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    But I knew the culturally relevant parts, just not the word, monomyth. Oh well.
     
  12. Aled James Taylor
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    If this Bab person 'declared himself to be the herald of Christ's return', when was Christ's return actually meant to have happened?
     
  13. Jack Asher
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    Jack Asher Wildly experimental Contributor

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    The Baha'i William Sears (Hand of the Cause) did a whole bunch of research that I can't copy onto here because the Baha'i program Ocean isn't downloadable anymore. Also it's, like, 300 pages.
    But it's the same conclusion that William Miller reached.

    I'll try to sum it up.
    In the book of Daniel it's written "To every year we assign a day" That's the code. Various other events are mentioned and the only one I can remember is the day that the Palestinians once again allowed Jews into Jerusalem.

    The declaration of the Bab is another huge story to which I cannot do justice. Suffice to say there are two important dates. The first is a date I cannot find online in 1843. This marks the point at which 40 Islamic Mullah's departed from their home towns in search of the promised one. When the date passed and Christ had not returned Joseph Miller recalculated and said he was wrong, the real date was May 23rd 1844. That was the date that The Bab revealed himself to one of those men, Mullah Husayn.

    That's the prophecy. The actual return of Christ was a man named Mírzá Ḥusayn-`Alí Núrí who took the name Baha'u'llah when he revealed himself to the Babi's in the garden of Ridvan on April 21st 1863



    EDIT: I found Thief in the Night, here, so anyone can read it.
     
    Last edited: Jul 18, 2014
  14. GingerCoffee
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    So just out of curiosity, @Jack Asher, why do you think this particular Abrahamic religion version is the correct one?
     
  15. Jack Asher
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    Jack Asher Wildly experimental Contributor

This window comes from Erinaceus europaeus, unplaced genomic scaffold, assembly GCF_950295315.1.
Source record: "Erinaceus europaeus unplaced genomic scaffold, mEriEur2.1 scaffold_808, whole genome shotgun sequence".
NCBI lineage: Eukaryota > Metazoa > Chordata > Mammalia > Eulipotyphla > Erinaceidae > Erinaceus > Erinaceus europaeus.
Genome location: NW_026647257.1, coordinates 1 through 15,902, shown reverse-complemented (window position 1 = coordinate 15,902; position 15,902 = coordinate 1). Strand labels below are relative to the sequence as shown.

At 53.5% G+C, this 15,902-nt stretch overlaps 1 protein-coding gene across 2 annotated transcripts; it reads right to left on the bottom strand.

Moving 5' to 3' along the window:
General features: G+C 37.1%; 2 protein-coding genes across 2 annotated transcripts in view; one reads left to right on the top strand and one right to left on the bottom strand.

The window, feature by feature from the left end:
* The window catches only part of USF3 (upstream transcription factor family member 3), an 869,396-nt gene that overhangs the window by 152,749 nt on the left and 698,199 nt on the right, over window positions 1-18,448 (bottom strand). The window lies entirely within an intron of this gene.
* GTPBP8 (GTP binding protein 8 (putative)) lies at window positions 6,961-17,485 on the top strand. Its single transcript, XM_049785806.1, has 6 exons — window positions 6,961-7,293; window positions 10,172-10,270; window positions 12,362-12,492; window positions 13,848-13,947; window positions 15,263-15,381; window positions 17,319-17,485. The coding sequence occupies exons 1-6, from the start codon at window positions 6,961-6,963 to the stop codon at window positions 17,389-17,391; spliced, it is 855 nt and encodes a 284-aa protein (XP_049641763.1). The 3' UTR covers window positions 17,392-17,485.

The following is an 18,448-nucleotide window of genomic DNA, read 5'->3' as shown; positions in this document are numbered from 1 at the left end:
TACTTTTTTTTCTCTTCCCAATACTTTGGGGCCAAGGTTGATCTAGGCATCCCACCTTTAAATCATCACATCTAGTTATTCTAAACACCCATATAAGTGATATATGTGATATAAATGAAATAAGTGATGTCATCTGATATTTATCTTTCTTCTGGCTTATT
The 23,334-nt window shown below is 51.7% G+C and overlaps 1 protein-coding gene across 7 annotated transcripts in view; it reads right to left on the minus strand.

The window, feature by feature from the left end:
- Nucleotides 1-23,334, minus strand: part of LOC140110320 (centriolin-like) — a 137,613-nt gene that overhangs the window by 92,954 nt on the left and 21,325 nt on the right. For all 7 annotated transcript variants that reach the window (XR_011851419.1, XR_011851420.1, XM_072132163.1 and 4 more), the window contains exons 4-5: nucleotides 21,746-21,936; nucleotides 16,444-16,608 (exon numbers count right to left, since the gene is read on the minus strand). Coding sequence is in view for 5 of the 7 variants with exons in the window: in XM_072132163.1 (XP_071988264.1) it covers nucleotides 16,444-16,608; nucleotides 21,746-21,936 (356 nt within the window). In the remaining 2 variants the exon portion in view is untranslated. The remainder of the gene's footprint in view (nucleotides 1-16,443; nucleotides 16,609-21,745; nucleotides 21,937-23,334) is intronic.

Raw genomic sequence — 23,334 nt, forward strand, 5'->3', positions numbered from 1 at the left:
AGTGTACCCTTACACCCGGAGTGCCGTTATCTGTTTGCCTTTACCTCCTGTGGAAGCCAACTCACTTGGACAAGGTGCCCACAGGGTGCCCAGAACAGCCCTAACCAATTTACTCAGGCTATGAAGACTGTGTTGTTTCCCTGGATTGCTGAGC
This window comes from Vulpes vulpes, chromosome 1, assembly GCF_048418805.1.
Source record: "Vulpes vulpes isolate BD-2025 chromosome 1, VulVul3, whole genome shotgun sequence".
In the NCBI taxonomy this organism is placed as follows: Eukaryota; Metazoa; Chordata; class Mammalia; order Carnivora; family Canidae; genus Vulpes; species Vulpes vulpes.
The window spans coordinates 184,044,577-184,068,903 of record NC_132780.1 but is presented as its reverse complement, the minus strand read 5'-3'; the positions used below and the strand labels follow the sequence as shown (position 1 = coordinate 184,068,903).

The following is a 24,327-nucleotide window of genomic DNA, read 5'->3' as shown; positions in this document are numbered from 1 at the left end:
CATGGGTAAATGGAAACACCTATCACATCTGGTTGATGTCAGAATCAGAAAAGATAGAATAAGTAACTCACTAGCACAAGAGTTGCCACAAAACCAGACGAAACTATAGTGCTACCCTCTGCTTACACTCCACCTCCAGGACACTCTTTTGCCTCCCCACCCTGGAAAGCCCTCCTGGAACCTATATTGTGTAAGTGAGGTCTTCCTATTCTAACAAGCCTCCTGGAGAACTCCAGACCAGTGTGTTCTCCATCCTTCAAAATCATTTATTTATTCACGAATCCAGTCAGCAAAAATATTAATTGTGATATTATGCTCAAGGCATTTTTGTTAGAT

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    That's like asking which color is correct.
     
  16. GingerCoffee
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    Yeah, that was kind of my point.
     
  17. Jack Asher
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    Jack Asher Wildly experimental Contributor

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    You'll excuse me for disagreeing, but I think your actual point was to search for some kind of break in the philosophy.

    There's nothing wrong with the other religions, the biggest difference is that the Baha'i Faith is newer, it's prophet was younger then the United States. What's more while the New Testament was written by people who knew a prophet, the Baha'is have literally thousands of prayers, devotions, instructions and laws; all written directly by a prophet of God.

    Want to know what God thinks of slavery? Baha'u'llah freed all the slaves held by his father and wrote to them individually about the injustice that had been done to them. (I cannot find these letters in English, sorry)

    Want to know how God feels about abortion? Baha'u'llah said that abortion should only be undergone when the life of the mother was at risk*

    What does God think of the equality of men and women?
    "And among the teachings of Bahá'u'lláh is the equality of women and men. The world of humanity has two wings -- one is women and the other men. Not until both wings are equally developed can the bird fly. Should one wing remain weak, flight is impossible. Not until the world of women becomes equal to the world of men in the acquisition of virtues and perfections, can success and prosperity be attained as they ought to be."

    Evolution? (this is a long one, sorry)
    "Between man and the ape, however, there is one link missing, and to the present time scientists have not been able to discover it...